It is not yet clear when Mr. Kushner will testify. But lawmakers inquired after his meeting Russia’s ambassador to Washington in December, and also with the head of Russia’s state-owned development bank.
Administration supporters say those meetings were normal engagements for an adviser to a leading presidential campaign, but critics claim they could be the tip of a conspiracy between the Trump team and Moscow.
Thursday’s hearings had a less focused tenor, with testimony from a collection of cybersecurity and Russian history experts, as well as retired Army Gen. Keith Alexander, who served until 2014 as director of the National Security Agency and as the first chief of U.S. Cyber Command.
Roy Godson, a Georgetown University professor and longtime national security consultant, told the panel that Russian meddling is occurring not just in the U.S., but around the world — and that President Vladimir Putin has sought to foster in an era of clandestine subversion akin to what the Soviet Union engaged in at the height of its power a half-century ago.
Mr. Putin, whose own background is in the Soviet KGB, came to the fore in 1999 with “a coterie of former colleagues, many also trained in the Soviet security and intelligence system,” Mr. Godson said, adding the group is bent on “discrediting the U.S. and democratic society in general.”
“Their focus is almost completely negative, zeroing in on creating chaos and division in what has been called an ‘age of anger’ in many parts of the world,” he said. “This opens up many opportunities for influence.”
Mr. Alexander told lawmakers Russia’s international subversion operations date back to the 1920s, and noted how onetime KGB Maj. Gen. Oleg Kalugin described them as “the heart and soul of the Soviet intelligence,” specifically designed to “weaken the West, to drive wedges in the Western community alliances of all sorts, particularly NATO [and] to sow discord among allies.”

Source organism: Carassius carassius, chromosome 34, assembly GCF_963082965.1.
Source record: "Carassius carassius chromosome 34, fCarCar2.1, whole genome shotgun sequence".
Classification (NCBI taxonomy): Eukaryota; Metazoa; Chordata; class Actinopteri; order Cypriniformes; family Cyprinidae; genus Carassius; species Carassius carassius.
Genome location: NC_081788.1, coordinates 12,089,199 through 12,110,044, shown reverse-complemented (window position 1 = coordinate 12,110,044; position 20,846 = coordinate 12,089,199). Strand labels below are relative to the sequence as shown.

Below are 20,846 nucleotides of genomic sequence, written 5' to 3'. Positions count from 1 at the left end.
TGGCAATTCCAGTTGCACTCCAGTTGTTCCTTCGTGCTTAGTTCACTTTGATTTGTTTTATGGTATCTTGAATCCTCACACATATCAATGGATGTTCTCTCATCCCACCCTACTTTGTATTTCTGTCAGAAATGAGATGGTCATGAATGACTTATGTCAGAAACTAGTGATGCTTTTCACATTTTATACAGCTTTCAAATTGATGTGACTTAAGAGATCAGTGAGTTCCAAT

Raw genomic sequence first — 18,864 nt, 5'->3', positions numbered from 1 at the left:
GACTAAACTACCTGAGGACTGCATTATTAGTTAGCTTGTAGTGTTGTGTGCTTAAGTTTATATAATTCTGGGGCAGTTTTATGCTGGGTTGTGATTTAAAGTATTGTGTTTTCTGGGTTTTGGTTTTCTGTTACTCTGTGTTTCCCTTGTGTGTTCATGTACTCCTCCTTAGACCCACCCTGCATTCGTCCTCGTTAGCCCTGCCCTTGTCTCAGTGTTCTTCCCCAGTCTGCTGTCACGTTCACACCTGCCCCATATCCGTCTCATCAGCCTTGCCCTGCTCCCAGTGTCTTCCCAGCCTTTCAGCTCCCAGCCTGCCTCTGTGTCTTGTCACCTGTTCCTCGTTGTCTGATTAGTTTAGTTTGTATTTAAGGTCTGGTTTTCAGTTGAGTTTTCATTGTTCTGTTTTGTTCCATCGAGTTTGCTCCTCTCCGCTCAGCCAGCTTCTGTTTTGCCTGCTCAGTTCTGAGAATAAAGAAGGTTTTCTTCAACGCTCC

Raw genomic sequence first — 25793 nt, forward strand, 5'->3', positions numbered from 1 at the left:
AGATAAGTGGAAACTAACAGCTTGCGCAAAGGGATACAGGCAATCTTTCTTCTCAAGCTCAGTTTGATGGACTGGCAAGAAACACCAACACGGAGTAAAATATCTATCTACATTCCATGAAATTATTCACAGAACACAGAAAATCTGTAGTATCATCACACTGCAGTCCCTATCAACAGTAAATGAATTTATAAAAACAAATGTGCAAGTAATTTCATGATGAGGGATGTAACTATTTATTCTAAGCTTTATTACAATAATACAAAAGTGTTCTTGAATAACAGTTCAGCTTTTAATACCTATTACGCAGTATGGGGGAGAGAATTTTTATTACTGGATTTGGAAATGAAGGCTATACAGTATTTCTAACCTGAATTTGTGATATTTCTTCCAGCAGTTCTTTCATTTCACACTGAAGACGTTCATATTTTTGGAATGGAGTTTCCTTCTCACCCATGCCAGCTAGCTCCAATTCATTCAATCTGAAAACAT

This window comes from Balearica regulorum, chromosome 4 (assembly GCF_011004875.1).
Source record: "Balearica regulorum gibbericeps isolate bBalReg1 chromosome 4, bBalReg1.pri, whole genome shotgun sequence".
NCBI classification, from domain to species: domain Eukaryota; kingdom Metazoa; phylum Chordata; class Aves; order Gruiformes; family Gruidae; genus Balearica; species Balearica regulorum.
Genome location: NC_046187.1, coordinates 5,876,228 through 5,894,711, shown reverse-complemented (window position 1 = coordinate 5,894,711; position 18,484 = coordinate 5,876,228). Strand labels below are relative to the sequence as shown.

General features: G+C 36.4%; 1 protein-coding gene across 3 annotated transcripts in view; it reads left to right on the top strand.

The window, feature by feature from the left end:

There were a few unexpected revelations in the more than four hours of testimony from the historians, cyberexperts and former intelligence officials.
Sen. Marco Rubio, Florida Republican, told his colleagues on the committee that in the previous 24 hours, his former presidential campaign team was unsuccessfully targeted — for the second time — by hackers at an unknown internet address in Russia. Mr. Ryan also was targeted by internet hackers recently, said Clint Watts of the Foreign Policy Research Institute.
Eugene Rumer from the Carnegie Endowment for International Peace said the Russian work is not always conducted in the shadows.
“That Russian effort is before us in plain sight — in state-sponsored propaganda broadcasts on RT (Russia Today), countless internet trolls [and] fake or distorted news spread by fake news services,” he said.
Mr. Watts also noted the cache of information that Russia still has.
“They hacked 3,000 to 4,000 people. This hacking was pervasive,” he said, lamenting how the American people have focused too much on the election season hack of the Democratic National Committee. “They have our information,” and could use it later for political purposes.
As the hearing got underway in Washington, Mr. Putin dismissed the accusations as “endless and groundless,” telling reporters in Moscow that they are part of a U.S. domestic political struggle.
“This anti-Russian card is being played in the interests of some political forces inside the United States with an aim to strengthen and consolidate their positions,” he said, without naming anyone.
In Washington, Democrats’ calls for Mr. Nunes to step down from the investigation intensified.
Asked to provide details of the documents, Mr. Spicer said he couldn’t. “It’s not to be shared with people who don’t have the appropriate clearances,” he said.
• Seth McLaughlin and Dan Boylan contributed to this article, which is based in part on wire service reports.